We asked 15 hiring design managers to rate 300 applications.
Applicants responded to the unified description of a product designer job.
No limitations on how and what the applicants were writing about themselves. They could publish any contact information they wanted, any links and an unlimited amount of text.
- You have approximately 50 seconds of attention, including your cover letter (or CV) and portfolio. Ask your friend to read it out loud. Time it. Don't be embarrassed, reiterate with different people.
- You would probably want your portfolio to be accessible from mobile devices, because of how information about your application spreads among hiring people. There are scenarios when the recruiter forwards your info via email to a hiring manager, and the latter opens it on a mobile phone (like we all do).
- You would really want to show your accomplishments (finished tasks) and your understanding of processes. It is not about keywords; it is about how you use them because humans are still able to spot some bullshit pretty easily. Describe what was done instead of a process.
Experts research (hiring managers)
Hiring managers were from the tech companies like Acronis, Arrival, Intercom, Miro, Sberbank, Yandex, Revolut, Raiffeisenbank and like.
They were seven women and eight men; they were making decisions on hiring people for their departments, and they've all shared one field of expertise: digital product design.
Experts could answer "Yes," "No," or mark an application as "Spam."
Here's how the UI looked like:
The algorithm and research process
Each application was rated by at least seven experts. The algorithm distributed applications evenly between women and men (experts) four times, and three times between random experts, to even the odds.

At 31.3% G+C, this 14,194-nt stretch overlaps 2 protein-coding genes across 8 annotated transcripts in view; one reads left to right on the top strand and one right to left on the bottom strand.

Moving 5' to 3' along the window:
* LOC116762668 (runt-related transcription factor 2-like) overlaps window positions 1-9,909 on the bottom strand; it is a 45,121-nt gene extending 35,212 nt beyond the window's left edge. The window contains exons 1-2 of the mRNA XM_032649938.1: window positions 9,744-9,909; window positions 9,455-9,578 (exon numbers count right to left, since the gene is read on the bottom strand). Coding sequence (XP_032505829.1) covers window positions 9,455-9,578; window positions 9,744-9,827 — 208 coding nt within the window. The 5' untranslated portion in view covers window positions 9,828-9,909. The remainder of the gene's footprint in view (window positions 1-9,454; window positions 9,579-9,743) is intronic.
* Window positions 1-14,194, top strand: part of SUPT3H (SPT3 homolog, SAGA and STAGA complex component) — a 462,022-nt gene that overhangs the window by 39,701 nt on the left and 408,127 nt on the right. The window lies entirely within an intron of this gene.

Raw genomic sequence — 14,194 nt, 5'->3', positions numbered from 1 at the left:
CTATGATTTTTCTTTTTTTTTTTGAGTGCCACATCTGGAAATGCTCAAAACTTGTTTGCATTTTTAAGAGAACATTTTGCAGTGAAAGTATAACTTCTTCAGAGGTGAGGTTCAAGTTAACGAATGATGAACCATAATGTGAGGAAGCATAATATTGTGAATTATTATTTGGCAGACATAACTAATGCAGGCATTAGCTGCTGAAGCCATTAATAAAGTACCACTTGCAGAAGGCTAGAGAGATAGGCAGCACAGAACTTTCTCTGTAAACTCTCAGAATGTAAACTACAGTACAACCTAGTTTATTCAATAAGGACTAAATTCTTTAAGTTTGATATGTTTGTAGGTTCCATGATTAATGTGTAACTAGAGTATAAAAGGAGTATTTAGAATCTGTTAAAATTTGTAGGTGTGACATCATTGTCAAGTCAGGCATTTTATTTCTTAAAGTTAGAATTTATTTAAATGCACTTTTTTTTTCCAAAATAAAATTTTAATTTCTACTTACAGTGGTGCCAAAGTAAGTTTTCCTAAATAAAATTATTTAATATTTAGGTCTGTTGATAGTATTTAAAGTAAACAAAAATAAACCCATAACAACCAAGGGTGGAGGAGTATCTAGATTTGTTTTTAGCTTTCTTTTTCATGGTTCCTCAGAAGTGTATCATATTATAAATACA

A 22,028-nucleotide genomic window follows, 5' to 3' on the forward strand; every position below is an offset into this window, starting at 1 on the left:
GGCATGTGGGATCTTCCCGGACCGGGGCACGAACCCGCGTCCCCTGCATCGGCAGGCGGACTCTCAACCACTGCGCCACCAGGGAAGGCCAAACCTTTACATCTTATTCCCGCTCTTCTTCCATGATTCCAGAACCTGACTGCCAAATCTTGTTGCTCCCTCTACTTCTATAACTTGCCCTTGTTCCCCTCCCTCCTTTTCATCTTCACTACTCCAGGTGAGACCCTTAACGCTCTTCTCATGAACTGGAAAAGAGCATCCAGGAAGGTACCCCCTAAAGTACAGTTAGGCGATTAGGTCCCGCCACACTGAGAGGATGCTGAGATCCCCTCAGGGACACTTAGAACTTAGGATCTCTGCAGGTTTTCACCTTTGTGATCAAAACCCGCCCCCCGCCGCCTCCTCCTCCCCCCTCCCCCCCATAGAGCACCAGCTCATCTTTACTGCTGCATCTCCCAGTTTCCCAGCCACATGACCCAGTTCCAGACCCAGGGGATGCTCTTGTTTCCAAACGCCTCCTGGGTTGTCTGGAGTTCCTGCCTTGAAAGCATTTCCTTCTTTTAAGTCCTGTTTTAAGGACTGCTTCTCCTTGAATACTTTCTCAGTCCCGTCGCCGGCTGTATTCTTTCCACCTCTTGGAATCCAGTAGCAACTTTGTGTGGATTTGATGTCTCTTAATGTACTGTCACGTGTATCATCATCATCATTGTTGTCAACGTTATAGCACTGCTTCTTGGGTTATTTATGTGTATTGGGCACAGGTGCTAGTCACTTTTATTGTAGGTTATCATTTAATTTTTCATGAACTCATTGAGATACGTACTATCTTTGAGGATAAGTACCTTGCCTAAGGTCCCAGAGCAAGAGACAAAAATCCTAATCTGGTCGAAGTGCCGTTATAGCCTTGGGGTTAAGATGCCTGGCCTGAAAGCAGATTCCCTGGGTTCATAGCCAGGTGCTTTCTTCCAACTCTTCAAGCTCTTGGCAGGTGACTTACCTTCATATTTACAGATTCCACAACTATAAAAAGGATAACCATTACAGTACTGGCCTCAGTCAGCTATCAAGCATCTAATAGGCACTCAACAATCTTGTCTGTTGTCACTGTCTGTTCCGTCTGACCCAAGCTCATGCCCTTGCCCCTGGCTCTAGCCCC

Each applicant received a weighted score of their chances of being invited to an interview, based on the number of upvotes to downwotes proportion and lookalike analysis (a dash of machine learning).
After we've got initial applications rated by experts, we invited applicants to rate each other and compared the results. On average, applicants downvote each other 25% more, so non-experts ratings are lower.
The key finding was that applicants learned a lot about how to write better introductions and what was important and what was not. They've learned that by doing, not theory.
The other important thing was that a lot of people suffer from zero feedback after they apply. Lack of feedback of any kind prevents good candidates from growing professionally and builds frustration.
This exercise gave them at least some feedback in the form of stats, and they could learn from the community (other applicants) what is important in their own stories and what is not.
- On average, it takes 50 seconds to read, review, and make a yes-or-no decision.
- Only 3% of all applicants would've been accepted by all hiring managers (100% approval rating);
- 8% of applicants got an 80% approval rating
- 25% of applicants got an approval rating between 50% and 80%.
- The rest 64% of all applicants received negative approval ratings.
Test your cover letter for free
We've updated our research platform into the public web service and you can apply your story and read/rate others, get your stats in return.